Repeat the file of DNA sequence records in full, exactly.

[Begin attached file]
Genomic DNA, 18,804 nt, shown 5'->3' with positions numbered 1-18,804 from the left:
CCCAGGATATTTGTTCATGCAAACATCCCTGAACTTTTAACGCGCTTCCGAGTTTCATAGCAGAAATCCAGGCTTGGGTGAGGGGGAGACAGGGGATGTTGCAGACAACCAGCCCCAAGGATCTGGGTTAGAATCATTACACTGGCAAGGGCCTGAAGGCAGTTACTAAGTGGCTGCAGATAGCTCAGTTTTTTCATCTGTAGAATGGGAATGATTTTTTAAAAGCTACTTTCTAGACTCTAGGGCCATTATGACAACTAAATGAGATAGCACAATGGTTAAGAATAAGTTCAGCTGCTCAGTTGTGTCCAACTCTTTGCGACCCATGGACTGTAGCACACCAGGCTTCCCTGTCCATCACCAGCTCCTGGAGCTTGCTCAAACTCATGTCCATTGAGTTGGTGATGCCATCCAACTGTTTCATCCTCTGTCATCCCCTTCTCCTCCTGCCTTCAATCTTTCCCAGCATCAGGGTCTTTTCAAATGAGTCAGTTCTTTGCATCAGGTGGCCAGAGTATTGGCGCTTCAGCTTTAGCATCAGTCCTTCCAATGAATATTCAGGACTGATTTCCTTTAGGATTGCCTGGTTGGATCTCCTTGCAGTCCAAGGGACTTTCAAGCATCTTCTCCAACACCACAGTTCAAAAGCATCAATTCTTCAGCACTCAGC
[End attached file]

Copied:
Genomic DNA, 18,804 nt, shown 5'->3' with positions numbered 1-18,804 from the left:
CCCAGGATATTTGTTCATGCAAACATCCCTGAACTTTTAACGCGCTTCCGAGTTTCATAGCAGAAATCCAGGCTTGGGTGAGGGGGAGACAGGGGATGTTGCAGACAACCAGCCCCAAGGATCTGGGTTAGAATCATTACACTGGCAAGGGCCTGAAGGCAGTTACTAAGTGGCTGCAGATAGCTCAGTTTTTTCATCTGTAGAATGGGAATGATTTTTTAAAAGCTACTTTCTAGACTCTAGGGCCATTATGACAACTAAATGAGATAGCACAATGGTTAAGAATAAGTTCAGCTGCTCAGTTGTGTCCAACTCTTTGCGACCCATGGACTGTAGCACACCAGGCTTCCCTGTCCATCACCAGCTCCTGGAGCTTGCTCAAACTCATGTCCATTGAGTTGGTGATGCCATCCAACTGTTTCATCCTCTGTCATCCCCTTCTCCTCCTGCCTTCAATCTTTCCCAGCATCAGGGTCTTTTCAAATGAGTCAGTTCTTTGCATCAGGTGGCCAGAGTATTGGCGCTTCAGCTTTAGCATCAGTCCTTCCAATGAATATTCAGGACTGATTTCCTTTAGGATTGCCTGGTTGGATCTCCTTGCAGTCCAAGGGACTTTCAAGCATCTTCTCCAACACCACAGTTCAAAAGCATCAATTCTTCAGCACTCAGC